To this part of the county of which we now write came principally emigrants from the Carolinas. They were a brave, adventurous set, and were well worthy to become the progenitors of so hardy a race as the present population of northeast Christian. The first, or one among the first, who came to the Mount Vernon Precinct was not from either of the Carolinas, nor from Virginia, but from the good old State of Pennsylvania, the Germany of America. He was a sturdy old German named Fritz, and located on the West Fork of Little River, where he carried on a blacksmith shop for many years. He had four sons, Solomon, William, Michael and John, and as many daughters, Polly, Betsey, Susan and Melinda. Sol was a gunsmith and a good one too, and was highly appreciated for his skill in this line by the hunters for miles around. Altogether they were an industrious, worthy family. They came as early as 1790-91, and perhaps earlier, and opened up the farm now owned by Messrs. Steele, Dulin and Shaw.
Another family that came about the same time but not from the same place, and settled on the West Fork, was that of William Shaw. At an early day he built a horse-mill on his place, which was resorted to from far and near. He had two sons, James and William, twins, and four or five daughters. The Shaws came from South Carolina. George Shaw, a grandson, still lives at the old place. William Cannon, a Carolinian, came about 1790 also, and located on the East Fork of Little River, about one mile north of Benjamin Earned. He remained till about 1812, when he and his family removed to the Wabash country, where, shortly after, he and his son Isaac and his son-in-law John Starks, were murdered and scalped by the Indians, and his wife and two daughters carried into captivity. Mrs. Cannon and her two daughters, after suffering many indignities and cruelties, were upon the conclusion of peace ex-changed and restored by the Indians to their friends.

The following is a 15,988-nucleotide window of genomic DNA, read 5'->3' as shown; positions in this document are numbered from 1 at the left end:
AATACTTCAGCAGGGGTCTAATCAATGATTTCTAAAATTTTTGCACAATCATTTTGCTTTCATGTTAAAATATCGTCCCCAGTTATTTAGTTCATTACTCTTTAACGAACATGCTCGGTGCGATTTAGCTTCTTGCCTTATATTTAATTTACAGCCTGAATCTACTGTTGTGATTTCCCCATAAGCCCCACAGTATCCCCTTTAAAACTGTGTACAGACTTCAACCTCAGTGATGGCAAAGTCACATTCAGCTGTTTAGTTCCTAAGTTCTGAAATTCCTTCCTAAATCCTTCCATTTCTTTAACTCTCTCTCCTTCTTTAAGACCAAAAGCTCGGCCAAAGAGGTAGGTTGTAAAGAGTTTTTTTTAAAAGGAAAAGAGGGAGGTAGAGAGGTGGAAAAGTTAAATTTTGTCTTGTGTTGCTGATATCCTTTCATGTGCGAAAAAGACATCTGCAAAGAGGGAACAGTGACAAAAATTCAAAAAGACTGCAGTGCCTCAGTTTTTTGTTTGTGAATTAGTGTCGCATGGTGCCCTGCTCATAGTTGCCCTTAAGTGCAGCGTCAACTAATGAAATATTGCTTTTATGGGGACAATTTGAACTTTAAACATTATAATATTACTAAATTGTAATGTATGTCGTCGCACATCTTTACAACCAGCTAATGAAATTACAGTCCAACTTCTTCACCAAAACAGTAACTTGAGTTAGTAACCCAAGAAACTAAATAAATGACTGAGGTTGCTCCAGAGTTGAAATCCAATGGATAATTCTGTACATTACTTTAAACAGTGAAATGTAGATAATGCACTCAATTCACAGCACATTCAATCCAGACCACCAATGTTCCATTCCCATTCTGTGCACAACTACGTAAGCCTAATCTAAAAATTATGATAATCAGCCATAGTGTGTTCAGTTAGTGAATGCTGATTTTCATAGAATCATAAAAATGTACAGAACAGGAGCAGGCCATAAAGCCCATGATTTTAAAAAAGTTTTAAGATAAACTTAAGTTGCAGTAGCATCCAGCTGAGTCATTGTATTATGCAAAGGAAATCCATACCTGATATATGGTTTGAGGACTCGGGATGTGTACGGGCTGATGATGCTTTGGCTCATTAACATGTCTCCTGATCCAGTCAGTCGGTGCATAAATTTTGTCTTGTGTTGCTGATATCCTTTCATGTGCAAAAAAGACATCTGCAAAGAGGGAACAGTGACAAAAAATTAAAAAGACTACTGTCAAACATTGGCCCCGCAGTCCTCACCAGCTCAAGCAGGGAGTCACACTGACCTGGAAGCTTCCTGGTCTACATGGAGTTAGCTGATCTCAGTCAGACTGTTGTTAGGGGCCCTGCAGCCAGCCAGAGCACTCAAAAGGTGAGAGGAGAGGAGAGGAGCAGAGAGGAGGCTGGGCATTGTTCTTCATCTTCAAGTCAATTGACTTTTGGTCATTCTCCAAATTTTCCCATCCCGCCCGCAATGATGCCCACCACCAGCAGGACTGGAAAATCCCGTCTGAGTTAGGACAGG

Several years later Joseph Hays moved in from either North or South Carolina, it is not now certain which, and settled on a place between the two forks of Little River, East and West Fork. He was a Methodist, perhaps one of the very first of this persuasion to settle in the neighborhood, and was highly esteemed for his piety and good works. He had a large family of daughters, one of whom, Polly, was an old maid. One day Larkin Harned, who was a youth just budding into manhood, and who was desirous of taking a lesson in love-making from some experienced hand before making his debut among the girls, called on Miss Polly. After hemming and hawing and blushing and stammering for a while in the vain effort to acquaint her with the object of his mission, he finally succeeded, when, much to his discomfiture, she leaned toward him with a peculiar gesture and a most maternal air, and said, “Larkin, I guess you need a little milk, son.” Whether the youth improved upon the suggestion or not does not appear, but the lesson was effectual nevertheless, at least Larkin did not enter the lists again for several years. About the year 1800 there was quite an influx from Georgia, Virginia and the Carolinas into the county. Among others were William Warren, an old Revolutionary soldier, who bought the old Cannon place; Gideon Tighlman, a bachelor; Ezekiel Wood, Thomas and James Vaughn, and William Morrow, a brother-in-law of the Vaughns. Wood was a saddler, James Vaughn ran a distillery and Morrow was a farmer. The latter built on the present site of Mount Vernon. James Crabtree, a North Carolinian, in 1800 settled on the place where John Harrison now lives. He brought some fifty slaves with him, much fine furniture and silver plate, and maintained quite an air of state. Besides running a blacksmith shop and his farm, he is said to have manufactured both castor and linseed oils. He owned more than 1,000 acres of rich land, and besides was rich in sons and daughters. Their descendants still live in the county.